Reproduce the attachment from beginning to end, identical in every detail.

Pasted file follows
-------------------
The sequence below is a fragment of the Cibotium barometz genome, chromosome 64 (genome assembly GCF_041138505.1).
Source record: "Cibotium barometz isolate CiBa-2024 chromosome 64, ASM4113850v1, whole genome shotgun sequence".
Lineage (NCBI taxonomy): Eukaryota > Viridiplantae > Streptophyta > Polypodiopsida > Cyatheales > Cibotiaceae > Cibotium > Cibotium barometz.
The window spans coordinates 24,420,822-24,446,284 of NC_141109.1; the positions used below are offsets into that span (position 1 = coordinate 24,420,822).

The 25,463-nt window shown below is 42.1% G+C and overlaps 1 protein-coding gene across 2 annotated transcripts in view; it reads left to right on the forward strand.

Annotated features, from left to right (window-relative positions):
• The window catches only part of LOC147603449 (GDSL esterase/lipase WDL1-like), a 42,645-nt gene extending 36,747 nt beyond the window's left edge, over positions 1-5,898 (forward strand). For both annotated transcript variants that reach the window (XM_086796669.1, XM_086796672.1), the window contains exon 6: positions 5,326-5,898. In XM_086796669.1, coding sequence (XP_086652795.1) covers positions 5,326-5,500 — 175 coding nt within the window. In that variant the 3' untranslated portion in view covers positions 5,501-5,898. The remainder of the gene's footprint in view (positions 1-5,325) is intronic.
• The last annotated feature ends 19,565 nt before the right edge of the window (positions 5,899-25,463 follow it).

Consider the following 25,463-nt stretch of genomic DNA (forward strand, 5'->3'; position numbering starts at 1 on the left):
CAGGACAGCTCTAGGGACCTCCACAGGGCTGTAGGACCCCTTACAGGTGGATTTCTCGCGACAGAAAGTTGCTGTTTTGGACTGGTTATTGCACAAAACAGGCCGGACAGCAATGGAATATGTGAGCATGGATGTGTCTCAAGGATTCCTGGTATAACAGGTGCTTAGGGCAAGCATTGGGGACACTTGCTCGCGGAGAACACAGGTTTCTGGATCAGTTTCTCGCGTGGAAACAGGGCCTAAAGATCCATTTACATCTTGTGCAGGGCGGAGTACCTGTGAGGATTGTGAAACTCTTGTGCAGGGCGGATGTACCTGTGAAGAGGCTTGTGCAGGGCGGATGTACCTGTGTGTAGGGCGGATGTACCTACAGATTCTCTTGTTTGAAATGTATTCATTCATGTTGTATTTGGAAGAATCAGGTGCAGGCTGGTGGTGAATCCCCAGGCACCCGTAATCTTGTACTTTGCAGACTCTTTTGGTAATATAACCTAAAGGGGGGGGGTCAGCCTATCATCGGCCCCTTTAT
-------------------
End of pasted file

The sequence below is a fragment of the Cibotium barometz genome, chromosome 64 (genome assembly GCF_041138505.1).
Source record: "Cibotium barometz isolate CiBa-2024 chromosome 64, ASM4113850v1, whole genome shotgun sequence".
Lineage (NCBI taxonomy): Eukaryota > Viridiplantae > Streptophyta > Polypodiopsida > Cyatheales > Cibotiaceae > Cibotium > Cibotium barometz.
The window spans coordinates 24,420,822-24,446,284 of NC_141109.1; the positions used below are offsets into that span (position 1 = coordinate 24,420,822).

The 25,463-nt window shown below is 42.1% G+C and overlaps 1 protein-coding gene across 2 annotated transcripts in view; it reads left to right on the forward strand.

Annotated features, from left to right (window-relative positions):
• The window catches only part of LOC147603449 (GDSL esterase/lipase WDL1-like), a 42,645-nt gene extending 36,747 nt beyond the window's left edge, over positions 1-5,898 (forward strand). For both annotated transcript variants that reach the window (XM_086796669.1, XM_086796672.1), the window contains exon 6: positions 5,326-5,898. In XM_086796669.1, coding sequence (XP_086652795.1) covers positions 5,326-5,500 — 175 coding nt within the window. In that variant the 3' untranslated portion in view covers positions 5,501-5,898. The remainder of the gene's footprint in view (positions 1-5,325) is intronic.
• The last annotated feature ends 19,565 nt before the right edge of the window (positions 5,899-25,463 follow it).

Consider the following 25,463-nt stretch of genomic DNA (forward strand, 5'->3'; position numbering starts at 1 on the left):
CAGGACAGCTCTAGGGACCTCCACAGGGCTGTAGGACCCCTTACAGGTGGATTTCTCGCGACAGAAAGTTGCTGTTTTGGACTGGTTATTGCACAAAACAGGCCGGACAGCAATGGAATATGTGAGCATGGATGTGTCTCAAGGATTCCTGGTATAACAGGTGCTTAGGGCAAGCATTGGGGACACTTGCTCGCGGAGAACACAGGTTTCTGGATCAGTTTCTCGCGTGGAAACAGGGCCTAAAGATCCATTTACATCTTGTGCAGGGCGGAGTACCTGTGAGGATTGTGAAACTCTTGTGCAGGGCGGATGTACCTGTGAAGAGGCTTGTGCAGGGCGGATGTACCTGTGTGTAGGGCGGATGTACCTACAGATTCTCTTGTTTGAAATGTATTCATTCATGTTGTATTTGGAAGAATCAGGTGCAGGCTGGTGGTGAATCCCCAGGCACCCGTAATCTTGTACTTTGCAGACTCTTTTGGTAATATAACCTAAAGGGGGGGGGTCAGCCTATCATCGGCCCCTTTAT